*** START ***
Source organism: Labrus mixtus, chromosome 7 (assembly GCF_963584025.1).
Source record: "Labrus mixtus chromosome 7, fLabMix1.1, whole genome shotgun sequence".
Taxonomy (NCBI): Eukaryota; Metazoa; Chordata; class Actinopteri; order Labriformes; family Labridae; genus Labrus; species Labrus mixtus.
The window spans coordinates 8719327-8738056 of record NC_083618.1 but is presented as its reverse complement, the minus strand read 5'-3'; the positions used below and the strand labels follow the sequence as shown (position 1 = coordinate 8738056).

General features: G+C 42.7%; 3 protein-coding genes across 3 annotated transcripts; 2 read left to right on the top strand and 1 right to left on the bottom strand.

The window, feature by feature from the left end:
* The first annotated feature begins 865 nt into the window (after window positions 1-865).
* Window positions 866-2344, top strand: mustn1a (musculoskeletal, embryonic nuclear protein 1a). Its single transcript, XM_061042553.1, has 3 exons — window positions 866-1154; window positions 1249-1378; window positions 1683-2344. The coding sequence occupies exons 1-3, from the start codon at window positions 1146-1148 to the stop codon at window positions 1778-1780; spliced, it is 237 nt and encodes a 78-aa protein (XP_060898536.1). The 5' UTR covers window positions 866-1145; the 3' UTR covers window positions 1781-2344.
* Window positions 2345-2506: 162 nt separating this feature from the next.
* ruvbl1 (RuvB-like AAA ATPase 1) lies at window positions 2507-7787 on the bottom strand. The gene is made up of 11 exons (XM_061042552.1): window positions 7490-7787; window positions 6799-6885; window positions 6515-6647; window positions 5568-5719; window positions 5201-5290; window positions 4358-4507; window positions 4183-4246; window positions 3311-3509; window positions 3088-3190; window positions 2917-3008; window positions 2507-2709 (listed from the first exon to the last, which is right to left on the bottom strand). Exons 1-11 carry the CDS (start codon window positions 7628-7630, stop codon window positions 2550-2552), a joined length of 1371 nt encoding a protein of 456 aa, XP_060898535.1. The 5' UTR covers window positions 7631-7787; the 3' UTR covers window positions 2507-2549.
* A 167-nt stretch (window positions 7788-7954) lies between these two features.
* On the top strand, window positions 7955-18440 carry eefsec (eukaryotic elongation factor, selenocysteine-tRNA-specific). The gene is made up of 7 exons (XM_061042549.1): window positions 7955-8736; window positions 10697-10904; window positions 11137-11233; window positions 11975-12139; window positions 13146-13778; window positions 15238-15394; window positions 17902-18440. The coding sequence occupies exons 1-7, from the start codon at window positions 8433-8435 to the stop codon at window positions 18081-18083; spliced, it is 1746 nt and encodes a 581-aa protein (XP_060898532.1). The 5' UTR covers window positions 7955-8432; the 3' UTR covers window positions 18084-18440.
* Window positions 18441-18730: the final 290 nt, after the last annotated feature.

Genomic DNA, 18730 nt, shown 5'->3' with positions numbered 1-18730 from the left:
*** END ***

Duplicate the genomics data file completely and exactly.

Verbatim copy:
Source organism: Labrus mixtus, chromosome 7 (assembly GCF_963584025.1).
Source record: "Labrus mixtus chromosome 7, fLabMix1.1, whole genome shotgun sequence".
Taxonomy (NCBI): Eukaryota; Metazoa; Chordata; class Actinopteri; order Labriformes; family Labridae; genus Labrus; species Labrus mixtus.
The window spans coordinates 8719327-8738056 of record NC_083618.1 but is presented as its reverse complement, the minus strand read 5'-3'; the positions used below and the strand labels follow the sequence as shown (position 1 = coordinate 8738056).

General features: G+C 42.7%; 3 protein-coding genes across 3 annotated transcripts; 2 read left to right on the top strand and 1 right to left on the bottom strand.

The window, feature by feature from the left end:
* The first annotated feature begins 865 nt into the window (after window positions 1-865).
* Window positions 866-2344, top strand: mustn1a (musculoskeletal, embryonic nuclear protein 1a). Its single transcript, XM_061042553.1, has 3 exons — window positions 866-1154; window positions 1249-1378; window positions 1683-2344. The coding sequence occupies exons 1-3, from the start codon at window positions 1146-1148 to the stop codon at window positions 1778-1780; spliced, it is 237 nt and encodes a 78-aa protein (XP_060898536.1). The 5' UTR covers window positions 866-1145; the 3' UTR covers window positions 1781-2344.
* Window positions 2345-2506: 162 nt separating this feature from the next.
* ruvbl1 (RuvB-like AAA ATPase 1) lies at window positions 2507-7787 on the bottom strand. The gene is made up of 11 exons (XM_061042552.1): window positions 7490-7787; window positions 6799-6885; window positions 6515-6647; window positions 5568-5719; window positions 5201-5290; window positions 4358-4507; window positions 4183-4246; window positions 3311-3509; window positions 3088-3190; window positions 2917-3008; window positions 2507-2709 (listed from the first exon to the last, which is right to left on the bottom strand). Exons 1-11 carry the CDS (start codon window positions 7628-7630, stop codon window positions 2550-2552), a joined length of 1371 nt encoding a protein of 456 aa, XP_060898535.1. The 5' UTR covers window positions 7631-7787; the 3' UTR covers window positions 2507-2549.
* A 167-nt stretch (window positions 7788-7954) lies between these two features.
* On the top strand, window positions 7955-18440 carry eefsec (eukaryotic elongation factor, selenocysteine-tRNA-specific). The gene is made up of 7 exons (XM_061042549.1): window positions 7955-8736; window positions 10697-10904; window positions 11137-11233; window positions 11975-12139; window positions 13146-13778; window positions 15238-15394; window positions 17902-18440. The coding sequence occupies exons 1-7, from the start codon at window positions 8433-8435 to the stop codon at window positions 18081-18083; spliced, it is 1746 nt and encodes a 581-aa protein (XP_060898532.1). The 5' UTR covers window positions 7955-8432; the 3' UTR covers window positions 18084-18440.
* Window positions 18441-18730: the final 290 nt, after the last annotated feature.

Genomic DNA, 18730 nt, shown 5'->3' with positions numbered 1-18730 from the left: